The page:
Austin Lutz, Jamble Granola

Think of your favorite family recipe gone viral. Wildly popular among friends of friends of friends – all clamoring for more of what you grew up with. And willing to pay for it.

Sound like a winning business proposition? Austin Lutz of Jamble Granola certainly hopes so.

“My parents have always made granola, and gave it to friends and family,” says Lutz, 27, who is founder and CEO of Jamble Granola LLC. “They would always say that they loved it, but OK, they were friends and family, right?

“But then they started giving it to THEIR friends, and then those people were coming back asking for more and asking if we could sell it. It was then that I started realizing that this may be something that may sell and started working on the business plan.”

Lutz, who spent four years at Xavier University’s entrepreneurship program, has been studying the granola industry for the last five years. And he went live with the product about six months ago, renting space from the Mt. Lookout Bakery to produce about 200 pounds a week.

“This industry is still growing tremendously and gaining reputation,” says Lutz. “But while we are hoping to grow, we want manageable sustainable growth and just to get the name out there.”

Jamble granola is currently available in six different stories throughout the Greater Cincinnati area and sells for about $6-7 per 12 oz. bag. (Stores include Fuel Coffee in Columbia-Tusculum; the two Anderson Township locations of Luckman Coffee; Hyde Park Meats in Hyde Park, Carl’s Deli in Hyde Park, and Pipkin’s Market in Blue Ash).

Lutz only uses local or natural ingredients – the maple syrup he uses is sourced from near Cleveland, while his honey is also produced in Ohio. The granola itself comes in four flavors – traditional (the old family recipe); ginger/apricot; chocolate; and bourbon – yes, bourbon flavored granola!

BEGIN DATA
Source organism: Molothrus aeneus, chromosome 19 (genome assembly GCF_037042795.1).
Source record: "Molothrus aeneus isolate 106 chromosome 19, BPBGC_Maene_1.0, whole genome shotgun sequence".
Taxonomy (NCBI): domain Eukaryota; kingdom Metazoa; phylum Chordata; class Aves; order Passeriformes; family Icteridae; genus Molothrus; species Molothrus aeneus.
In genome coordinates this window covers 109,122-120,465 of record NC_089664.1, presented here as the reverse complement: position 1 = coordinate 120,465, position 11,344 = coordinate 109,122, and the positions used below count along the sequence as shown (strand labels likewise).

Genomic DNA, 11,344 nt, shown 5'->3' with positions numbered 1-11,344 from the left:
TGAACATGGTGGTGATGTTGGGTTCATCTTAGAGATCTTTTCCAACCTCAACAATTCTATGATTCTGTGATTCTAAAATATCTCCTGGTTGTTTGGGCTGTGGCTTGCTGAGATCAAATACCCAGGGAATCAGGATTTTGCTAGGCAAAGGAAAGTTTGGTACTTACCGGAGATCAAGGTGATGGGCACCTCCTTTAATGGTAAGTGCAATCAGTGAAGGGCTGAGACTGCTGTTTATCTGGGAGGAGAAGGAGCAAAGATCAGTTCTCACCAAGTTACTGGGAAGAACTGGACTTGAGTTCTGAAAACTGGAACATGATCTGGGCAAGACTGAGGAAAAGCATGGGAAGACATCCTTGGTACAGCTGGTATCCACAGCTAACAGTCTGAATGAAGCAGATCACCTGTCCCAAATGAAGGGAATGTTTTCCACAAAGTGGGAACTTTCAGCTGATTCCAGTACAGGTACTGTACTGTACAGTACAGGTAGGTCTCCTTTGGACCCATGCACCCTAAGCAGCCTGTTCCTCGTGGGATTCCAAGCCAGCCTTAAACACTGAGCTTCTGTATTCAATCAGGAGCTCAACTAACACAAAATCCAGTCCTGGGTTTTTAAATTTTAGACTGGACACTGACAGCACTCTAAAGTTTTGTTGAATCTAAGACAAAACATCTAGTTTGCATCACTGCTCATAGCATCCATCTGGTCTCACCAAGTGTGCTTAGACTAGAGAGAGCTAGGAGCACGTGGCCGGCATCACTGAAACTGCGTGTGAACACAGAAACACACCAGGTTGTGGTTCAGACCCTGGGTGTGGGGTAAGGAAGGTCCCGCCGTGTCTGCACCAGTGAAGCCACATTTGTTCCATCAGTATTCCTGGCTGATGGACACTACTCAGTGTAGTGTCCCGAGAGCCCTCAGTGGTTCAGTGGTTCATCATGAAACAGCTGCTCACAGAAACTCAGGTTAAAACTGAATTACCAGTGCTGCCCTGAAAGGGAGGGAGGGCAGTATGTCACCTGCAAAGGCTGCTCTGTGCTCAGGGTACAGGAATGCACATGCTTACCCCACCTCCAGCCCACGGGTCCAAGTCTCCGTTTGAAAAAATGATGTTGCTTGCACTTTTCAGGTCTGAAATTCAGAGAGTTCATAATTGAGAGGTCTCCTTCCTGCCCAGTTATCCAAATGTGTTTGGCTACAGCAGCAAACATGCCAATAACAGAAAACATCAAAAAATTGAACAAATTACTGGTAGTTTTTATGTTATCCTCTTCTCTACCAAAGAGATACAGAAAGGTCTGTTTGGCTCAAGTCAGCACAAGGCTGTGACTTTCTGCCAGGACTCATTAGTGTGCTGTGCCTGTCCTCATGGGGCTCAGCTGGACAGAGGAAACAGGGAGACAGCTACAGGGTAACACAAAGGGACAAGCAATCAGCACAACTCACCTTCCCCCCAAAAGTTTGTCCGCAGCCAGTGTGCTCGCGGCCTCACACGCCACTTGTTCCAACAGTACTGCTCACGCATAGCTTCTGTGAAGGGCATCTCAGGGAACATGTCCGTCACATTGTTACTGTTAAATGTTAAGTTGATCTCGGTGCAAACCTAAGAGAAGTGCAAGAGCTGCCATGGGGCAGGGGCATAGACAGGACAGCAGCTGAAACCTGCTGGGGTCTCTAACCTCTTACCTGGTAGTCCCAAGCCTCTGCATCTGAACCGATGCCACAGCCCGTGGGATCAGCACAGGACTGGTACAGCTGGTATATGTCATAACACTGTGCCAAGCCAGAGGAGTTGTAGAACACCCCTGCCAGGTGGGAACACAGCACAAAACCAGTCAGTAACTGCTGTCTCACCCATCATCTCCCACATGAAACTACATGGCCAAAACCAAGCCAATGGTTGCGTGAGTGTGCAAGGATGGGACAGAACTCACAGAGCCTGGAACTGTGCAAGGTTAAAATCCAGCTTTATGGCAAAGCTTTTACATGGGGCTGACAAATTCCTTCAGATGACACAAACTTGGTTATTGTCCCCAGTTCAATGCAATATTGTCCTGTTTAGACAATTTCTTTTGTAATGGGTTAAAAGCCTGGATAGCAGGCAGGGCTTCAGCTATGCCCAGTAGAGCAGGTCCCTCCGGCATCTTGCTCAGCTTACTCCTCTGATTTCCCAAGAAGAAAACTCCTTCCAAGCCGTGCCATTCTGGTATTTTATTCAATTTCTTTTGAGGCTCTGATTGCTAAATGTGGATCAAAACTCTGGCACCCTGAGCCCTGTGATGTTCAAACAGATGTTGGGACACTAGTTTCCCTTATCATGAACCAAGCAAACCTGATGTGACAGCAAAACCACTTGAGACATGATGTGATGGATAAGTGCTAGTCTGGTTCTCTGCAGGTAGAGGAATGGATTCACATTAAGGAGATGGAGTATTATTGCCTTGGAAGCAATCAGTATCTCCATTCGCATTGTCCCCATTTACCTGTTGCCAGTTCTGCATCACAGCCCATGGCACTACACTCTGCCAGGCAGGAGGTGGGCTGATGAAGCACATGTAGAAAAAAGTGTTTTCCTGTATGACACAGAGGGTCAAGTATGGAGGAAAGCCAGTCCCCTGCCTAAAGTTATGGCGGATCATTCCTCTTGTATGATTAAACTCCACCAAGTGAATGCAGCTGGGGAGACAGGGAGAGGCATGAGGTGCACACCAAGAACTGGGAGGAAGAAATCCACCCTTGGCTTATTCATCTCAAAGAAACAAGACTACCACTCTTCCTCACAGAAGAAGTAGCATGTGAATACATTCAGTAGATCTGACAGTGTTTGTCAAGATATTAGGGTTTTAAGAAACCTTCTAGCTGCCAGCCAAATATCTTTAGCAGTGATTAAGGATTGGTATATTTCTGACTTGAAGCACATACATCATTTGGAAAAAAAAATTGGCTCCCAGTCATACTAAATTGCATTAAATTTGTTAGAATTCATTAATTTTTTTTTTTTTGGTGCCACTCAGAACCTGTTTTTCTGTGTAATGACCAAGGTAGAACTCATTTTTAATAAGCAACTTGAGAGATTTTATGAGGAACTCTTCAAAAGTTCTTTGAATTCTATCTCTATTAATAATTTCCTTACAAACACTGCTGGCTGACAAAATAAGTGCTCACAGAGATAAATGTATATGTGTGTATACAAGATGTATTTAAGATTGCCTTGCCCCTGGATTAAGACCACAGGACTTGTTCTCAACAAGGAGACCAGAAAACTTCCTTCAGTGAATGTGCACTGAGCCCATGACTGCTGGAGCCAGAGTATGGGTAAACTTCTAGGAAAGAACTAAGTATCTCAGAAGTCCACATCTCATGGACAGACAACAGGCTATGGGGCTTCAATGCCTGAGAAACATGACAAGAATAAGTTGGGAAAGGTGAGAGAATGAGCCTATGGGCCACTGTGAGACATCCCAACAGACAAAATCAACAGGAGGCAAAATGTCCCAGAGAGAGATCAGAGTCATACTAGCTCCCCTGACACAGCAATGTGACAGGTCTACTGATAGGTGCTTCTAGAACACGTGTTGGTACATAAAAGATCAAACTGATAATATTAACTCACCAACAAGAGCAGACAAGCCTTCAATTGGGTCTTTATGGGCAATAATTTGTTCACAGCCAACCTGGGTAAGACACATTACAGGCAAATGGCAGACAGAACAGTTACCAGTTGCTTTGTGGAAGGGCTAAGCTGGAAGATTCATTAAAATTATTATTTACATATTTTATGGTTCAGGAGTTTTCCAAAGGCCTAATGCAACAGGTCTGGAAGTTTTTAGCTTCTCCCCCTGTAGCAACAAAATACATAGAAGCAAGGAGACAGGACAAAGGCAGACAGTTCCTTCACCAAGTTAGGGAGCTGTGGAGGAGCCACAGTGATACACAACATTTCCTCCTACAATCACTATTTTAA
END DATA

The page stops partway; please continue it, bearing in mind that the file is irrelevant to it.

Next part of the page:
“I was really inspired by Jeni’s Splendid Ice Cream in coming up with different flavors, while staying true to the family tradition,” says Lutz, who is also developing a low-sugar vegan version that does not use honey with his father Mark, who lives in Philadelphia. “

Lutz is currently seeking funding so he can aggressively go after larger stores next spring, having already had preliminary conversations with Whole Foods, Fresh Market and local chain Rempke.

“Most stores already have their offerings planned through the winter, so we’re hoping to hit it hard in the spring about March,” Lutz says.

“I would love another partner/founder but I haven’t been able to convince my friends in high-paying jobs to quit and come make granola for next to nothing,” he says with a laugh.

Lutz would eventually also like to see his product on the shelves of another major locally-based chain, but says he can wait for downtown-based Kroger to come calling. He also envisions selling the granola directly online, but only after he has a strong foothold in traditional brick-and-mortar stores.

“I want to be able to manage my growth and not just explode like that into thousands of stores,” says Lutz, who says he is paying the bills but is not taking a salary from his business yet. “Keeping the product and the brand real is very important to me and we want this to be scalable.”

One thing is clear, though – Lutz wants to maintain control of his company for as long as he can and does not envision selling out to a larger food company.

“I want good food and I want this to be my lifetime passion,” he says. “And if it goes well, perhaps I can help my parents retire a little bit early since it was their recipe after all.”

James Pilcher is a freelance journalist, consultant and technical writer from Northern Kentucky; father of three and husband to a beautiful wife; and yes, he brews his own beer and makes his own BBQ.